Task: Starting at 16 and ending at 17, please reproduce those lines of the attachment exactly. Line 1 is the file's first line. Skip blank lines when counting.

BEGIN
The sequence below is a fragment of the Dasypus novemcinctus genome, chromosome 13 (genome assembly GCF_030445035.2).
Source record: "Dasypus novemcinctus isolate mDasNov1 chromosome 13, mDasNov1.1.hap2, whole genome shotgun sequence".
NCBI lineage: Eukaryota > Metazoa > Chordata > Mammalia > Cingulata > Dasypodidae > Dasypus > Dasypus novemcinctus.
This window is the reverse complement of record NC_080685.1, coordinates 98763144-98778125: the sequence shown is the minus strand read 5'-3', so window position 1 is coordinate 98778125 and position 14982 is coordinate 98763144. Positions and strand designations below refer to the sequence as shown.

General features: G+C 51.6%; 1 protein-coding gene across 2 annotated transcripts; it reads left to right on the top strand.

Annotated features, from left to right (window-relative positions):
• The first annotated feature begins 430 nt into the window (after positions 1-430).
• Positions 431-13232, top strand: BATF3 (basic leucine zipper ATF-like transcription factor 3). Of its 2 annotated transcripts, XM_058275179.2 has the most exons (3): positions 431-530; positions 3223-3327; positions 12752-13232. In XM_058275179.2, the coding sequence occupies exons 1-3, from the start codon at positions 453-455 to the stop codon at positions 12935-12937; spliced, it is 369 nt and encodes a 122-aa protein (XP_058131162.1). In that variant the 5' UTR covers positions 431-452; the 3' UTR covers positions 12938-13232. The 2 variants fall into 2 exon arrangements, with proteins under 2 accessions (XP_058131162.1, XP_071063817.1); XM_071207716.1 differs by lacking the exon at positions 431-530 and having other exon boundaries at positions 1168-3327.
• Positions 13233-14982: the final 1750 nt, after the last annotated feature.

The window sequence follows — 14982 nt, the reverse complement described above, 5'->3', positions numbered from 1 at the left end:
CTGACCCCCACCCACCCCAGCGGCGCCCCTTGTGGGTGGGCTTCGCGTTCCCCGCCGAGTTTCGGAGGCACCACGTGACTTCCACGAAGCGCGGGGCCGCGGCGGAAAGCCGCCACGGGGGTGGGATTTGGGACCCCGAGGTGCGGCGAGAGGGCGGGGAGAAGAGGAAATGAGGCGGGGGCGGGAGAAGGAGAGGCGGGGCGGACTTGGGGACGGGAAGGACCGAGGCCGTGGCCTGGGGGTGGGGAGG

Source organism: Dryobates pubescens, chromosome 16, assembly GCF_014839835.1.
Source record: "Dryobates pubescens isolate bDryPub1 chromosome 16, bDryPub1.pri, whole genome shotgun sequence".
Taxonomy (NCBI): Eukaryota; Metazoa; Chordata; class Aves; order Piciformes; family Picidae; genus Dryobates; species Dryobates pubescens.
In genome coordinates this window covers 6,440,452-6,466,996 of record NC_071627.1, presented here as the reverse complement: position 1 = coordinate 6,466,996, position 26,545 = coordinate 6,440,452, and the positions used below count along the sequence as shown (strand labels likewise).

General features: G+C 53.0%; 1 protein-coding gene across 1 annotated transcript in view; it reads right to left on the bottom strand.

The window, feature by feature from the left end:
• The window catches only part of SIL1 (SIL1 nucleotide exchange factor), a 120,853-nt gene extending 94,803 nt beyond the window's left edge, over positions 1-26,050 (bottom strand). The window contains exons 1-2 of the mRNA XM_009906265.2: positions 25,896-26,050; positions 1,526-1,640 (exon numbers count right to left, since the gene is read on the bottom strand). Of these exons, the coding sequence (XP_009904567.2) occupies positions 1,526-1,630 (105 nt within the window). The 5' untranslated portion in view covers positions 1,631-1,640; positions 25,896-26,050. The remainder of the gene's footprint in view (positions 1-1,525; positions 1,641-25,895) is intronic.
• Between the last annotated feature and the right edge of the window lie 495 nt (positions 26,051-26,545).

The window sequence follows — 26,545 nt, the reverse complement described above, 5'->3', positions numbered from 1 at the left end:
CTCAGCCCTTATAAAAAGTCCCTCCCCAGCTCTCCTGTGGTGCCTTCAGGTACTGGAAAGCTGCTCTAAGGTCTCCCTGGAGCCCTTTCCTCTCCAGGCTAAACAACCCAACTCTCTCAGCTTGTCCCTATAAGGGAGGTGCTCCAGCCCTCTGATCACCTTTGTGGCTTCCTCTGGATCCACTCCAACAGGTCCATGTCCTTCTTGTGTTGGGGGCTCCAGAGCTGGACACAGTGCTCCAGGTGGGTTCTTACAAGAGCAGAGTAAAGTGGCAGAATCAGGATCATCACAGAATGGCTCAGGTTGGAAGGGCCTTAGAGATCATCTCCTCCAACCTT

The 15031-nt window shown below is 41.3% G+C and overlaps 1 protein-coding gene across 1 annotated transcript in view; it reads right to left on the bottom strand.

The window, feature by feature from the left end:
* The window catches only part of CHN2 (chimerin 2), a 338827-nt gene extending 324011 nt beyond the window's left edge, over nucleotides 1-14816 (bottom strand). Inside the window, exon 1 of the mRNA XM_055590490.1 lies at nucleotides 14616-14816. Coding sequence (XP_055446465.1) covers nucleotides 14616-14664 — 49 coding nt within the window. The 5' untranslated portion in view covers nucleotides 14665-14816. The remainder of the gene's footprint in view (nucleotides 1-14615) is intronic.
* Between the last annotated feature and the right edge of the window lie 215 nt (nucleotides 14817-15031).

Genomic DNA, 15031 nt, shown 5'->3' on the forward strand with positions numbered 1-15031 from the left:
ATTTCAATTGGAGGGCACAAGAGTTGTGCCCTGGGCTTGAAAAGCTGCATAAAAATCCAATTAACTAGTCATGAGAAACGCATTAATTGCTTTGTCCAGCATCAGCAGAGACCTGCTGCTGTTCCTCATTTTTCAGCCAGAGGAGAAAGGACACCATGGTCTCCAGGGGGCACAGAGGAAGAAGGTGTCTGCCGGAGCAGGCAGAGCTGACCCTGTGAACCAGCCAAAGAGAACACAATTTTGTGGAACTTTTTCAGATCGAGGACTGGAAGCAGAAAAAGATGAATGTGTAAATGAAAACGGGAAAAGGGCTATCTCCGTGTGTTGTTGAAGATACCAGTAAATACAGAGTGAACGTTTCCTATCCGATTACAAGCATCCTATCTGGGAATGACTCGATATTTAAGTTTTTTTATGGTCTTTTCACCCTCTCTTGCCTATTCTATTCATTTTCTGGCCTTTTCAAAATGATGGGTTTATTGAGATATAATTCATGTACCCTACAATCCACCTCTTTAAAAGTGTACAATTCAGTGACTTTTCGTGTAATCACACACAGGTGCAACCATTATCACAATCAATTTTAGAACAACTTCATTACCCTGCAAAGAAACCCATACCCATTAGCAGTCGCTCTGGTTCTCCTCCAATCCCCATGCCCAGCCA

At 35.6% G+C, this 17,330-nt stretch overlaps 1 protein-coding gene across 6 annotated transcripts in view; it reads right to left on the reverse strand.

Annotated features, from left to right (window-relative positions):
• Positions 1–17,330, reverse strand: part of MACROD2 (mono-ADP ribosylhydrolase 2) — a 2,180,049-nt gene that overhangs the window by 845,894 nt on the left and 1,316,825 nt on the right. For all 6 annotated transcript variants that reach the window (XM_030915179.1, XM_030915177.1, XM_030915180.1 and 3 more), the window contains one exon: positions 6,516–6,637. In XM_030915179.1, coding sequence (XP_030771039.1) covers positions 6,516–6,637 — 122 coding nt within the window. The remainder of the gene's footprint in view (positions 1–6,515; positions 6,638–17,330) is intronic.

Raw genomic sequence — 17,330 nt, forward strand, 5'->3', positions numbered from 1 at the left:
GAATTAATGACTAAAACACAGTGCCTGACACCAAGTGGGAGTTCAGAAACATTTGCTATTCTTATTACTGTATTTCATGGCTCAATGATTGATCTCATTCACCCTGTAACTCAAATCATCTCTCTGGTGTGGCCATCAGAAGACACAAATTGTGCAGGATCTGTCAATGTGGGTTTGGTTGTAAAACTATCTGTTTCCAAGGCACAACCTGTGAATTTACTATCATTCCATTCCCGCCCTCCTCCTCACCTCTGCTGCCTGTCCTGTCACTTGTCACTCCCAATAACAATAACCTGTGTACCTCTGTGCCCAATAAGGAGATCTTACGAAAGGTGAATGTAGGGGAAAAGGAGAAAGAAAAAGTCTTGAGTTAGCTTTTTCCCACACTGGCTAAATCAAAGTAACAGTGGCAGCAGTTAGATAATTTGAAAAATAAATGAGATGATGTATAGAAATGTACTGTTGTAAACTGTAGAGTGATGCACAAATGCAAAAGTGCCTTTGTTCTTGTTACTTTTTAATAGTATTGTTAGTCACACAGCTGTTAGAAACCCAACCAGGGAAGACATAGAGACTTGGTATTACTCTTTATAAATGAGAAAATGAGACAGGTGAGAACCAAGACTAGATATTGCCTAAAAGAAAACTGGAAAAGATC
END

General features: G+C 53.0%; 1 protein-coding gene across 1 annotated transcript in view; it reads right to left on the bottom strand.

The window, feature by feature from the left end: